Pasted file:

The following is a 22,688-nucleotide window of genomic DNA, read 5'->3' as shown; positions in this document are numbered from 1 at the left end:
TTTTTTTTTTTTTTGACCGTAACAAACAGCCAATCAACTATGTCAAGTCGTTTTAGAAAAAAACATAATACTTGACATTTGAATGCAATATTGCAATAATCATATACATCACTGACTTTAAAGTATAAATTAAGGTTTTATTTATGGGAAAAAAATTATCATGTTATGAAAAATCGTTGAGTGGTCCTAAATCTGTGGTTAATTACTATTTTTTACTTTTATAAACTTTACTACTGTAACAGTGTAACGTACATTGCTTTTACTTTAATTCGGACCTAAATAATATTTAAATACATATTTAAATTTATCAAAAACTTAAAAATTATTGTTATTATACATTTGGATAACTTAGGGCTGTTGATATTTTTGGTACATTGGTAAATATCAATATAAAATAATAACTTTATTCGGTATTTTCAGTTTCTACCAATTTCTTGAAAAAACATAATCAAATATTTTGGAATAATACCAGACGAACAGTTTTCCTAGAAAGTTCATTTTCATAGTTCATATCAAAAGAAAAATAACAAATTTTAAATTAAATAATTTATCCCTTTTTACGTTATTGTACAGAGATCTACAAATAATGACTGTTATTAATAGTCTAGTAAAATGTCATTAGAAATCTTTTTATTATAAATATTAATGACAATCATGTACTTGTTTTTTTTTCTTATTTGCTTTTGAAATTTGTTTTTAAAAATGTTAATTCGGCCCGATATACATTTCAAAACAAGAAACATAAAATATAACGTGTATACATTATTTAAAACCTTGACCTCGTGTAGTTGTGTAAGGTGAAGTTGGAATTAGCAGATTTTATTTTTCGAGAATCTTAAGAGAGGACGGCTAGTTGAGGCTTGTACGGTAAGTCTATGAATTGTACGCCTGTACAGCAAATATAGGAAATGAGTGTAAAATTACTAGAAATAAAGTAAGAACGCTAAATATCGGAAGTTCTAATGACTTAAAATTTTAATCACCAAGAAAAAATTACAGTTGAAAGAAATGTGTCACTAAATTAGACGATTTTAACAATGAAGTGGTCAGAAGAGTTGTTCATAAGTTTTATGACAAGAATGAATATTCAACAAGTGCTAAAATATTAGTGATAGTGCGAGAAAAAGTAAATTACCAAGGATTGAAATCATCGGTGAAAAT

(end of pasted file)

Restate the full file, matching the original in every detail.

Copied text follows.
The following is a 22,688-nucleotide window of genomic DNA, read 5'->3' as shown; positions in this document are numbered from 1 at the left end:
TTTTTTTTTTTTTTGACCGTAACAAACAGCCAATCAACTATGTCAAGTCGTTTTAGAAAAAAACATAATACTTGACATTTGAATGCAATATTGCAATAATCATATACATCACTGACTTTAAAGTATAAATTAAGGTTTTATTTATGGGAAAAAAATTATCATGTTATGAAAAATCGTTGAGTGGTCCTAAATCTGTGGTTAATTACTATTTTTTACTTTTATAAACTTTACTACTGTAACAGTGTAACGTACATTGCTTTTACTTTAATTCGGACCTAAATAATATTTAAATACATATTTAAATTTATCAAAAACTTAAAAATTATTGTTATTATACATTTGGATAACTTAGGGCTGTTGATATTTTTGGTACATTGGTAAATATCAATATAAAATAATAACTTTATTCGGTATTTTCAGTTTCTACCAATTTCTTGAAAAAACATAATCAAATATTTTGGAATAATACCAGACGAACAGTTTTCCTAGAAAGTTCATTTTCATAGTTCATATCAAAAGAAAAATAACAAATTTTAAATTAAATAATTTATCCCTTTTTACGTTATTGTACAGAGATCTACAAATAATGACTGTTATTAATAGTCTAGTAAAATGTCATTAGAAATCTTTTTATTATAAATATTAATGACAATCATGTACTTGTTTTTTTTTCTTATTTGCTTTTGAAATTTGTTTTTAAAAATGTTAATTCGGCCCGATATACATTTCAAAACAAGAAACATAAAATATAACGTGTATACATTATTTAAAACCTTGACCTCGTGTAGTTGTGTAAGGTGAAGTTGGAATTAGCAGATTTTATTTTTCGAGAATCTTAAGAGAGGACGGCTAGTTGAGGCTTGTACGGTAAGTCTATGAATTGTACGCCTGTACAGCAAATATAGGAAATGAGTGTAAAATTACTAGAAATAAAGTAAGAACGCTAAATATCGGAAGTTCTAATGACTTAAAATTTTAATCACCAAGAAAAAATTACAGTTGAAAGAAATGTGTCACTAAATTAGACGATTTTAACAATGAAGTGGTCAGAAGAGTTGTTCATAAGTTTTATGACAAGAATGAATATTCAACAAGTGCTAAAATATTAGTGATAGTGCGAGAAAAAGTAAATTACCAAGGATTGAAATCATCGGTGAAAAT